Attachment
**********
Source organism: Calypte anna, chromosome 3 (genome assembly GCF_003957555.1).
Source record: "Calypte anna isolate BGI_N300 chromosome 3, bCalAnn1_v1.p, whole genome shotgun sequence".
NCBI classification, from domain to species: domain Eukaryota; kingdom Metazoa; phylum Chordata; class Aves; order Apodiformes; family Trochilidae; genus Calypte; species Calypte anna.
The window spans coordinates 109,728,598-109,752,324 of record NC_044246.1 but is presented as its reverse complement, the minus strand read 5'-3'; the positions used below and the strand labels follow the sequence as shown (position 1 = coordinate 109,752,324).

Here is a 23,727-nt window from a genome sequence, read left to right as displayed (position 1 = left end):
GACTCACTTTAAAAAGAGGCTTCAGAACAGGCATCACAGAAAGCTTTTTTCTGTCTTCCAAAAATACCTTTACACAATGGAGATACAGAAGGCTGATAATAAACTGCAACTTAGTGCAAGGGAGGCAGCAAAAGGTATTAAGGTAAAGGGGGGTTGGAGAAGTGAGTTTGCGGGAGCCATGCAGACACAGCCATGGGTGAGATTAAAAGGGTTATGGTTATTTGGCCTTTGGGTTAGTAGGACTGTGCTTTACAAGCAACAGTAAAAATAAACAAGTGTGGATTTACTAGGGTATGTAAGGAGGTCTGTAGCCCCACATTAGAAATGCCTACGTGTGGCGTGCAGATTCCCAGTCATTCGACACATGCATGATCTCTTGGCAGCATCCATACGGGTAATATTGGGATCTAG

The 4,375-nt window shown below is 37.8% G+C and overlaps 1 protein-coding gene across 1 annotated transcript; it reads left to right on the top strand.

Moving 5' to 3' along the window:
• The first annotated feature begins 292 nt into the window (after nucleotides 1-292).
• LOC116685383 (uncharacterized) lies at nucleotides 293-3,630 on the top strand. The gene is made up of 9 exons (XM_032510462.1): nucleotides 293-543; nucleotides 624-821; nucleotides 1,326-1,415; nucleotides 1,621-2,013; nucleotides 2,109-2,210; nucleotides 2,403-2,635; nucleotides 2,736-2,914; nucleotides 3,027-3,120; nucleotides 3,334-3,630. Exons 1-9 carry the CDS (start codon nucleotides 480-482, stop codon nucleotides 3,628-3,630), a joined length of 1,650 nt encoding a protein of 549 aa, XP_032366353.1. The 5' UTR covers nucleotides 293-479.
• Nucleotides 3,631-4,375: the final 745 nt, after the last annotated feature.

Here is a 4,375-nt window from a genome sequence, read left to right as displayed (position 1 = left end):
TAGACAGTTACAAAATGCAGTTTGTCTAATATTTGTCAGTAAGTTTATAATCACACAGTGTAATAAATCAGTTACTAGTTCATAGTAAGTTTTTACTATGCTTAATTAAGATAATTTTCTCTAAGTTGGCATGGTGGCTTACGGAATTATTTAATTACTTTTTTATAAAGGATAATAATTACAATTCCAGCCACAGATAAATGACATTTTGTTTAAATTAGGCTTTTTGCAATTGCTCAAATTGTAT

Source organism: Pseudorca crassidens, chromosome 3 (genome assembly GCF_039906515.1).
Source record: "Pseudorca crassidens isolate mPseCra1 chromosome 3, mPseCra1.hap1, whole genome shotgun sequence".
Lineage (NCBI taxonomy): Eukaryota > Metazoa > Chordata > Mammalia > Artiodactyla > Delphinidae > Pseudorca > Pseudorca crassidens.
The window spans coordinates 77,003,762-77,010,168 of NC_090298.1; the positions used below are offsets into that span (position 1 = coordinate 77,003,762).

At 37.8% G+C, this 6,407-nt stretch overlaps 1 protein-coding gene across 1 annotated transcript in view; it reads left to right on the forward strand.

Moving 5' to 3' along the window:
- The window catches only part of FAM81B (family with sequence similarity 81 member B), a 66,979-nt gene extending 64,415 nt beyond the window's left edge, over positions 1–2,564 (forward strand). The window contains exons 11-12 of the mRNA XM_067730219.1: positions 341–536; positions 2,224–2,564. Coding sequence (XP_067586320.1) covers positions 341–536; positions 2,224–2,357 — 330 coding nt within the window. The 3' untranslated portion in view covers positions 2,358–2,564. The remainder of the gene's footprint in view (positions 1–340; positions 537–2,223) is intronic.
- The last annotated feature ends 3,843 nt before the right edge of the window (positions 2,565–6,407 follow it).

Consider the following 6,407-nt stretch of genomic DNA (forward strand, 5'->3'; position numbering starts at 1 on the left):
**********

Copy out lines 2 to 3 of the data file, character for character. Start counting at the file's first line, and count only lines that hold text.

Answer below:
Source record: "Calypte anna isolate BGI_N300 chromosome 3, bCalAnn1_v1.p, whole genome shotgun sequence".
NCBI classification, from domain to species: domain Eukaryota; kingdom Metazoa; phylum Chordata; class Aves; order Apodiformes; family Trochilidae; genus Calypte; species Calypte anna.